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Computer memory types
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Nano-RAM is a proprietary computer memory technology from the company Nantero. It is a type of nonvolatile random access memory based on the mechanical position of carbon nanotubes deposited on a chip-like substrate. In theory the small size of the nanotubes allows for very high density memories. Nantero also refers to it as NRAM in short.

Contents

Technology

Nantero's technology is based on a well-known effect in carbon nanotubes where crossed nanotubes on a flat surface can either be touching or slightly separated in the vertical direction (normal to the substrate) due to Van der Waal's interactions. In Nantero's technology, each NRAM "cell" consists of a number of nanotubes suspended on insulating "lands" over a metal electrode. At rest the nanotubes lie above the electrode "in the air", about 13 nm above it in the current versions, stretched between the two lands. A small dot of gold is deposited on top of the nanotubes on one of the lands, providing an electrical connection, or terminal. A second electrode lies below the surface, about 100 nm away.

Normally, with the nanotubes suspended above the electrode, a small voltage applied between the terminal and upper electrode will result in no current flowing. This represents a "0" state. However if a larger voltage is applied between the two electrodes, the nanotubes will be pulled towards the upper electrode until they touch it. At this point a small voltage applied between the terminal and upper electrode will allow current to flow (nanotubes are conductors), representing a "1" state. The state can be changed by reversing the polarity of the charge applied to the two electrodes.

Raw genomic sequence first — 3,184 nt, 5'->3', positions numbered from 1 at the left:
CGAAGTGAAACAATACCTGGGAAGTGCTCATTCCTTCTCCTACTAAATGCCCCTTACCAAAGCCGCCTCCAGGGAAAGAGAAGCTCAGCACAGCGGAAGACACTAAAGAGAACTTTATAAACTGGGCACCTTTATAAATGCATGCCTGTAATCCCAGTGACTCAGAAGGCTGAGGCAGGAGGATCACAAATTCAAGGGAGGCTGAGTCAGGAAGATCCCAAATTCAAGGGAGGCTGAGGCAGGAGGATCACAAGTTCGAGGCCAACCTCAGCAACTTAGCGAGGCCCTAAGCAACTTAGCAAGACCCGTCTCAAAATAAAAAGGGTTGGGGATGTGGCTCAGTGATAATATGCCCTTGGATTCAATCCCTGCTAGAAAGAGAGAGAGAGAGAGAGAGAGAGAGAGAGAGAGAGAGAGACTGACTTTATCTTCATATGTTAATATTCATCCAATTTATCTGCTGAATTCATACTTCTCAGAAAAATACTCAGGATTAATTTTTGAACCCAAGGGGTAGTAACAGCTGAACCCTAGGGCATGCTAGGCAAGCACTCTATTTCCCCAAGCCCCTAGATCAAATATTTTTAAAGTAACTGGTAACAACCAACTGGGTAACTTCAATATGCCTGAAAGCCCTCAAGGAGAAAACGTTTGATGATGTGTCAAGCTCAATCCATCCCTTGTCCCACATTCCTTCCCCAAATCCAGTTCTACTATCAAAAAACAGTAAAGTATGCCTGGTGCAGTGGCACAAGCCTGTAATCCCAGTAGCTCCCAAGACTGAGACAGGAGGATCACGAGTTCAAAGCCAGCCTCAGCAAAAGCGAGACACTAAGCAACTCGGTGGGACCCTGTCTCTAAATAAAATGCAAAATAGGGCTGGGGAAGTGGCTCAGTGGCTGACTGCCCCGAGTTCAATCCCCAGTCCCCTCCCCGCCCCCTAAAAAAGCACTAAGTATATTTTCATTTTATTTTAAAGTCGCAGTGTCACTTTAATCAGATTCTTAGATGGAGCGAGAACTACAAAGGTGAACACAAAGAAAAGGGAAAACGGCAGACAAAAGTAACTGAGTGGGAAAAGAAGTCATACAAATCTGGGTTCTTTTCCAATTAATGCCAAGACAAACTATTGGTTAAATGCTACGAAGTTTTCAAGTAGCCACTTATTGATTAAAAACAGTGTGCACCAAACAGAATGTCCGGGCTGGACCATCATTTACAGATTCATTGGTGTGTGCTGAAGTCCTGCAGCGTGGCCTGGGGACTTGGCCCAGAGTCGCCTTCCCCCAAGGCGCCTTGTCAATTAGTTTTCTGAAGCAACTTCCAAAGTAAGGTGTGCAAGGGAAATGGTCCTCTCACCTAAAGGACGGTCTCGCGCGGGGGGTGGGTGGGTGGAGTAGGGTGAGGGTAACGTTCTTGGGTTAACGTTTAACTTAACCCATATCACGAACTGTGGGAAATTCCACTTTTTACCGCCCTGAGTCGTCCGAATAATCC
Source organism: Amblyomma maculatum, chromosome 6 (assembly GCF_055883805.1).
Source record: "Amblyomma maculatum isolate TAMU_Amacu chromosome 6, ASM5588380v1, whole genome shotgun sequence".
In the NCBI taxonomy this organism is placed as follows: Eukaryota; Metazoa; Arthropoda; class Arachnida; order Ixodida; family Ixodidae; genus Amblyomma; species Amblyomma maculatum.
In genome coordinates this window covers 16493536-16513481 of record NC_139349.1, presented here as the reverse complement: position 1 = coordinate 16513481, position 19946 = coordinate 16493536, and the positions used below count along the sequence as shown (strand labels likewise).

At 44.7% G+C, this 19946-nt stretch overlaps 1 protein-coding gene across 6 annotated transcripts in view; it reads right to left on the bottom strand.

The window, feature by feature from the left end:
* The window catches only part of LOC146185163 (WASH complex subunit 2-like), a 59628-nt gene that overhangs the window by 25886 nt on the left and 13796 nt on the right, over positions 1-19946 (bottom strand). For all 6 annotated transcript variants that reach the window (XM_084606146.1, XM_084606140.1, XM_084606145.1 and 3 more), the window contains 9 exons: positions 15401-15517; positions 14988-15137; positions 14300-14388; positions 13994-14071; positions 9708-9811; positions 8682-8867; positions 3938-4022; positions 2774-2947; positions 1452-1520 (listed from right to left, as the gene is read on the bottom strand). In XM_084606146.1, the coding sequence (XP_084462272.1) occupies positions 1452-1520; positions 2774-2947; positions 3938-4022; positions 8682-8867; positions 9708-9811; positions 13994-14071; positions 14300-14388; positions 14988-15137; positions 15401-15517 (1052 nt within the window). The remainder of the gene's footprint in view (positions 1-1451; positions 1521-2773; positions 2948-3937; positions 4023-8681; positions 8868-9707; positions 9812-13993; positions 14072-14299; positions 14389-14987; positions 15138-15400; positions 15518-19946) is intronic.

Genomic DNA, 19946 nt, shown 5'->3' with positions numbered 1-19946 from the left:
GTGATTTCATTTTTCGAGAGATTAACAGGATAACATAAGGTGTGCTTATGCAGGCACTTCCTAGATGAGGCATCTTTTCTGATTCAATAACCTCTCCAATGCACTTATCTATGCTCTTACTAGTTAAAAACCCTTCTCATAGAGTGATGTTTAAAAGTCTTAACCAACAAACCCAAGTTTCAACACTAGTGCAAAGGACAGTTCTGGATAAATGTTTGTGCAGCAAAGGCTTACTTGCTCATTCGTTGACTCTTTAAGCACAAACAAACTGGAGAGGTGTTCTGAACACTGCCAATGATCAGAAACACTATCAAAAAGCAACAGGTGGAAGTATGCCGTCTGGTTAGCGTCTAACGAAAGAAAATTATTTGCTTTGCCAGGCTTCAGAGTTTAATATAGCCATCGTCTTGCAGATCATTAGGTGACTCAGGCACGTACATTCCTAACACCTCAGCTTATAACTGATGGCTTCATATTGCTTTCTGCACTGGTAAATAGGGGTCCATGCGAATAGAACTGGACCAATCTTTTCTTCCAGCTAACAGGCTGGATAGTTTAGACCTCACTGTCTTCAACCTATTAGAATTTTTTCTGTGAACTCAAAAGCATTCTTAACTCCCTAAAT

What causes this to act as a memory is that the two positions of the nanotubes are both stable. In the off position the mechanical strain on the tubes is low, so they will naturally remain in this position and continue to read "0". When the tubes are pulled into contact with the upper electrode a new force, the tiny Van der Waals force, comes into play and attracts the tubes enough to overcome the mechanical strain. Once in this position the tubes will again happily remain there and continue to read "1". These positions are fairly resistant to outside interference like radiation that can erase or flip memory in a conventional DRAM.

NRAMs are built by depositing masses of nanotubes on a pre-fabricated chip containing rows of bar-shaped electrodes with the slightly taller insulating layers between them. Tubes in the "wrong" location are then removed, and the gold terminals deposited on top. Any number of methods can be used to select a single cell for writing, for instance the second set of electrodes can be run in the opposite direction, forming a grid, or they can be selected by adding voltage to the terminals as well, meaning that only those selected cells have a total voltage high enough to cause the flip.

Currently the method of removing the unwanted nanotubes makes the system impractical. The accuracy and size of the epitaxy machinery is considerably "larger" that the cell size otherwise possible. Existing experimental cells have very low densities compared to existing systems, some new method of construction will have to be introduced in order to make the system practical.

Advantages

NRAM has a density, at least in theory, similar to that of DRAM. DRAM consists of a number of capacitors, which are essentially two small metal plates with a thin insulator between them. NRAM is similar, with the terminals and electrodes being roughly the same size as the plates in a DRAM, the nanotubes between them being so much smaller they add nothing to the overall size. However it seems there is a minimum size at which a DRAM can be built, below which there is simply not enough charge being stored to be able to effectively read it. NRAM appears to be limited only by the current state of the art in lithography. This means that NRAM may be able to become much denser than DRAM, meaning that it will also be less expensive, if it becomes possible to control the locations of carbon nanotubes at the scale the semiconductor industry can control the placement of devices on silicon.